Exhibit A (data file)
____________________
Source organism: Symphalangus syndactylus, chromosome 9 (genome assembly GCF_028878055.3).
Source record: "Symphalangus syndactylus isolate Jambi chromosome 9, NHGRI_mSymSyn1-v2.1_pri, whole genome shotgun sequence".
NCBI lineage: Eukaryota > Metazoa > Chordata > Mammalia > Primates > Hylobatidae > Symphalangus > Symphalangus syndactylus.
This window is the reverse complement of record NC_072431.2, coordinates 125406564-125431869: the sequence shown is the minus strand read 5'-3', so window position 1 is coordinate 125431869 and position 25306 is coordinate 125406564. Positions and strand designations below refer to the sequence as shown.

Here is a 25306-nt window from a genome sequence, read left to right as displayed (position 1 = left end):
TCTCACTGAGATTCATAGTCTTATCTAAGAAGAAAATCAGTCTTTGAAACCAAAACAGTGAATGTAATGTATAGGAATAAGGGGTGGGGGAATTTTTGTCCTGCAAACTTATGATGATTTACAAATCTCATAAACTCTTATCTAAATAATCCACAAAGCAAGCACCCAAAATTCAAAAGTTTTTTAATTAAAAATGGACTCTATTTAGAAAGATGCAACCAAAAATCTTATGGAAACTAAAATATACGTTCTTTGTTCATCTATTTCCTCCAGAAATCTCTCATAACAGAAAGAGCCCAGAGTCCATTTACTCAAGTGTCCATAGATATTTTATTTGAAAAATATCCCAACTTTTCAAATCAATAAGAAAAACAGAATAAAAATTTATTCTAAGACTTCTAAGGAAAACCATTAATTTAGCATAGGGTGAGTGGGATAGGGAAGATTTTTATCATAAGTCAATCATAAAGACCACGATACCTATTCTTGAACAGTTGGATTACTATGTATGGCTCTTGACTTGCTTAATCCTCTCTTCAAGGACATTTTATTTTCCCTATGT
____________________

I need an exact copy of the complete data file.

Source organism: Symphalangus syndactylus, chromosome 9 (genome assembly GCF_028878055.3).
Source record: "Symphalangus syndactylus isolate Jambi chromosome 9, NHGRI_mSymSyn1-v2.1_pri, whole genome shotgun sequence".
NCBI lineage: Eukaryota > Metazoa > Chordata > Mammalia > Primates > Hylobatidae > Symphalangus > Symphalangus syndactylus.
This window is the reverse complement of record NC_072431.2, coordinates 125406564-125431869: the sequence shown is the minus strand read 5'-3', so window position 1 is coordinate 125431869 and position 25306 is coordinate 125406564. Positions and strand designations below refer to the sequence as shown.

Here is a 25306-nt window from a genome sequence, read left to right as displayed (position 1 = left end):
TCTCACTGAGATTCATAGTCTTATCTAAGAAGAAAATCAGTCTTTGAAACCAAAACAGTGAATGTAATGTATAGGAATAAGGGGTGGGGGAATTTTTGTCCTGCAAACTTATGATGATTTACAAATCTCATAAACTCTTATCTAAATAATCCACAAAGCAAGCACCCAAAATTCAAAAGTTTTTTAATTAAAAATGGACTCTATTTAGAAAGATGCAACCAAAAATCTTATGGAAACTAAAATATACGTTCTTTGTTCATCTATTTCCTCCAGAAATCTCTCATAACAGAAAGAGCCCAGAGTCCATTTACTCAAGTGTCCATAGATATTTTATTTGAAAAATATCCCAACTTTTCAAATCAATAAGAAAAACAGAATAAAAATTTATTCTAAGACTTCTAAGGAAAACCATTAATTTAGCATAGGGTGAGTGGGATAGGGAAGATTTTTATCATAAGTCAATCATAAAGACCACGATACCTATTCTTGAACAGTTGGATTACTATGTATGGCTCTTGACTTGCTTAATCCTCTCTTCAAGGACATTTTATTTTCCCTATGT